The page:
Test pieces are used for establishing mechanical properties. When the test is done. Four values (a,b,c and d) are obtained.
The stress required to rupture in tension (pull) , expressed in Megapascals (MPa). Also called
Breaking Strength, Ultimate Strength and Ultimate Tensile Strength.
The stress at which a material exhibits a specified limiting set, commonly taken by the offset
method as 0.20 per cent of the specimen`s original length, expressed in Megapas-cals.
The amount of permanent stretch, after fracture in tension, expressed as a percentage of the specimen`s original length.
REDUCTION OF AREA
The difference between the original cross sectional area of a specimen and the least cross sectional area after rupture in tensile tests, expressed I percentage of the original cross-sectional area.
A measure of toughness. The force to fracture a notched specimen with a single blow. Expressed in Joules (J) or foot-pounds of the energy absorbed. Designated as "Charpy" or "Izod" Impact Strength, depending on the testing machine used.
An operation or combination of operations involving the heating and cooling of a metal to obtain certain desirable conditions or properties, and not for the sole purpose of me-chanical working.
The property which permits deformation under tension without rupture. Values of 'Elongation'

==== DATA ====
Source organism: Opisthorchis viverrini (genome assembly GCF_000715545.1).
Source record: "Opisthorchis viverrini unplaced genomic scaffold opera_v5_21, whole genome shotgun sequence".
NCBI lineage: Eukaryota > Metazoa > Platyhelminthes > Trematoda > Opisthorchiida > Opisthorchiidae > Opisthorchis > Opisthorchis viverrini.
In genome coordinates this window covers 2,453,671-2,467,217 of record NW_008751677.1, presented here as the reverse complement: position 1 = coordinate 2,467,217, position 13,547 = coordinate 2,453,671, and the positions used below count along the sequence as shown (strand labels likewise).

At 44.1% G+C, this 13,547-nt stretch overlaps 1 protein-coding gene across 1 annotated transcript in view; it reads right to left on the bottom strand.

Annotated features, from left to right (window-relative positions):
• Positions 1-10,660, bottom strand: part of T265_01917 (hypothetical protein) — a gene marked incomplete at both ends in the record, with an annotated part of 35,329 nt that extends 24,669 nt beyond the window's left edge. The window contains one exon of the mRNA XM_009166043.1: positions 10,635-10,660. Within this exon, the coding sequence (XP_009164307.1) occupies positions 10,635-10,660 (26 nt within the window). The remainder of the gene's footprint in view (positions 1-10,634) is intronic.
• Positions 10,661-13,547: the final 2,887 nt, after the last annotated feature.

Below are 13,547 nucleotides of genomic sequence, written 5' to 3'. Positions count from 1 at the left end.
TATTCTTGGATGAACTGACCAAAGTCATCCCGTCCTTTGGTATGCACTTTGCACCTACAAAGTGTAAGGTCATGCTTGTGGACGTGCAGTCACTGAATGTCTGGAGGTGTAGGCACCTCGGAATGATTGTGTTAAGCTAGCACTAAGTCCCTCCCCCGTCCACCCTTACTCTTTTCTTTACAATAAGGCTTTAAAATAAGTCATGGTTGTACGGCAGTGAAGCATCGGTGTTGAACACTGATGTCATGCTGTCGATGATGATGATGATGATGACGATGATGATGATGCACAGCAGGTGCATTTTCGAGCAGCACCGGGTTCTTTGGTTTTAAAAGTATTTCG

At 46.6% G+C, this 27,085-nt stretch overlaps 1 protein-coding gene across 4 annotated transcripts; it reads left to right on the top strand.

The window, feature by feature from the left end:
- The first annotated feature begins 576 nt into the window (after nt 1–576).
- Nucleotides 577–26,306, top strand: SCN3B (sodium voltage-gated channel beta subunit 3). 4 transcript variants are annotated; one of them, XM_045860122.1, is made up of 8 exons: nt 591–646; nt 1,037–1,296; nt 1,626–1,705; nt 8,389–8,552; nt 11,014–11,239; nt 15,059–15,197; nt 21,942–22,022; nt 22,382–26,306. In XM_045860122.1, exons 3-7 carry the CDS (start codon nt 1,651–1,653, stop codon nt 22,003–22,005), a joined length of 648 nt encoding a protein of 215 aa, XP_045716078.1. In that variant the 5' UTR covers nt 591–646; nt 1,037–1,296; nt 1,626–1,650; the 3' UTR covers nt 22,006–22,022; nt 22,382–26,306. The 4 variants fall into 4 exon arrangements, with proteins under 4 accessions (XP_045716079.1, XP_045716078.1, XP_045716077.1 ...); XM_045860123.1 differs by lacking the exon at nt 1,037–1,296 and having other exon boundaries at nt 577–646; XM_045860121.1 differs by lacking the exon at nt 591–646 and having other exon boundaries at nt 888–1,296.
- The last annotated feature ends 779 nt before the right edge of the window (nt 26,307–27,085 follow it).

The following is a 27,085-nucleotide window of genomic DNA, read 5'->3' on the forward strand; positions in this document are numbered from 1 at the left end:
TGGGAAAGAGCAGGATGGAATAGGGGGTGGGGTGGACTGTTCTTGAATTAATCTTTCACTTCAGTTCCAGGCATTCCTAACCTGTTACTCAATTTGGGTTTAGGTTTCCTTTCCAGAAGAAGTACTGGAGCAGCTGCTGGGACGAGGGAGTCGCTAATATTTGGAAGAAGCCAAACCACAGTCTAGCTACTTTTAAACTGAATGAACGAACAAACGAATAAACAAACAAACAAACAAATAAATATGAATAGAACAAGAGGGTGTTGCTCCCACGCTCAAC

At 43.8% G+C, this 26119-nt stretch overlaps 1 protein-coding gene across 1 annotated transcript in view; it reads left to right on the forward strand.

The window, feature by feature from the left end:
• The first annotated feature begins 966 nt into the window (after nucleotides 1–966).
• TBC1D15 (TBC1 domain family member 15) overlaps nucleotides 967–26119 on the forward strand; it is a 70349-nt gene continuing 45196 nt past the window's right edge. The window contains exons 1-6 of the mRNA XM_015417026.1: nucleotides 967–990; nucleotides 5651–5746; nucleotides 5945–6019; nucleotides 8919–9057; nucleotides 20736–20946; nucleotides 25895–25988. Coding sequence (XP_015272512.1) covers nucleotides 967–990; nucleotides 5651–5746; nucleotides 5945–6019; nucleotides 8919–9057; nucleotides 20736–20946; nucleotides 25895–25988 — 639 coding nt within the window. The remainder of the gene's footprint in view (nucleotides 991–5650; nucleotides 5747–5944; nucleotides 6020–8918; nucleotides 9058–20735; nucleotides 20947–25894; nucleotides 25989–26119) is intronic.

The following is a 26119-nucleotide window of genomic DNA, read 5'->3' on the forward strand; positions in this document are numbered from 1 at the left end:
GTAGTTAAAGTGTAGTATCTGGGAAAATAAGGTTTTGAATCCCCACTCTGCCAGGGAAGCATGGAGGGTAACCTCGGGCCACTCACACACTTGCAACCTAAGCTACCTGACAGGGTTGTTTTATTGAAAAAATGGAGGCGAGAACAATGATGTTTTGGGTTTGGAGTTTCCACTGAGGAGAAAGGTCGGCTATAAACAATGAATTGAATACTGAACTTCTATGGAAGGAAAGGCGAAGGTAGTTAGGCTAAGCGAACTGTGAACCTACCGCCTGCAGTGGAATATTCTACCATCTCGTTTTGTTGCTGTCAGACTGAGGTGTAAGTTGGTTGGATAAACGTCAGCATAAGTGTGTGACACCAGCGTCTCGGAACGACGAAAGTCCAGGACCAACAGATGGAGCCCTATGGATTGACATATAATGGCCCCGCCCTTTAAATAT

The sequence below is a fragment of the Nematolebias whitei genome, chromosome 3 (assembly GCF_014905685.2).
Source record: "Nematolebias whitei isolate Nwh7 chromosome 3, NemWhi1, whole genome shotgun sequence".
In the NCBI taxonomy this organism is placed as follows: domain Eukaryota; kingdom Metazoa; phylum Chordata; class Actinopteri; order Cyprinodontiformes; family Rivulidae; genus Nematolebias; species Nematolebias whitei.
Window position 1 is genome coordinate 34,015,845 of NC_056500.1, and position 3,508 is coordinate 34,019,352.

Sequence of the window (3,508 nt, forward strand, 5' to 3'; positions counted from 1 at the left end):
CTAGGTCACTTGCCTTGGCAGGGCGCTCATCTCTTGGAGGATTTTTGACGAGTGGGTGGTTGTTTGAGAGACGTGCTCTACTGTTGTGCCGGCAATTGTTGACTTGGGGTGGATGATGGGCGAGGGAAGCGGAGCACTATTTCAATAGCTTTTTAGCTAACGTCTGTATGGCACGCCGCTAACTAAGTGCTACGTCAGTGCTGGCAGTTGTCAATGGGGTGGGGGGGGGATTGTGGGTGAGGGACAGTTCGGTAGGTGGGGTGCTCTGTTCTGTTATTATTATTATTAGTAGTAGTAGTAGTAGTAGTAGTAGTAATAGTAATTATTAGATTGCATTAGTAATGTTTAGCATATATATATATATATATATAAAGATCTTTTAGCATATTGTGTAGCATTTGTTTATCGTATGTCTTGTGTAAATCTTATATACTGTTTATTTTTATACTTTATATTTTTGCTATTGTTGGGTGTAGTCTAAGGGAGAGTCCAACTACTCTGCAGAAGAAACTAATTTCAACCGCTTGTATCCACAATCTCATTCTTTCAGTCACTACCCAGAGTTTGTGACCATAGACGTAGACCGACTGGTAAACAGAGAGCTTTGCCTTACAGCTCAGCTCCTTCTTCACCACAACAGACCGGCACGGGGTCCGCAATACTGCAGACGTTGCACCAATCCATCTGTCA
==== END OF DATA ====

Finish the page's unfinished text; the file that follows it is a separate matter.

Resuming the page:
and 'Reduction of Area' are generally taken as a measure of Ductility.
Resistance to plastic deformation by indentation, penetration, scratchimg or bending. Expressed by means of 'Brinell', 'Rockwell', 'Scleroscope' or 'Vickers' Hardness numbers, depending upon the testing machine used and should be read in conjuction with specified mechanical required.
Heating and cooling to effect the release of stresses contained in material induced by heating, welding or machining.
Bringing about an intermediate condition in steel between being ductile and very hard, to provide a desired combination of hardness and ductility, to achieve prescribed mechanical properties.
This is the process carried out after material has been heated to the required tempera-ture. The material is then immersed in specific cooling agents to attain hardness which is dependent on the cooling speed which is possible for the hardening temperature con-cerned.
In applications where it is necessary for components to have great toughness but, at the same time must have a high resistance to wear, the required hardness can be achieved by case hardening the outer surface by means of one of the following methods:
- Flame Hardening
- Induction Hardening
The maximum section on which certain mechanical properties are guaranteed according to the British Standard Specification, BS 970 Pt of 1983.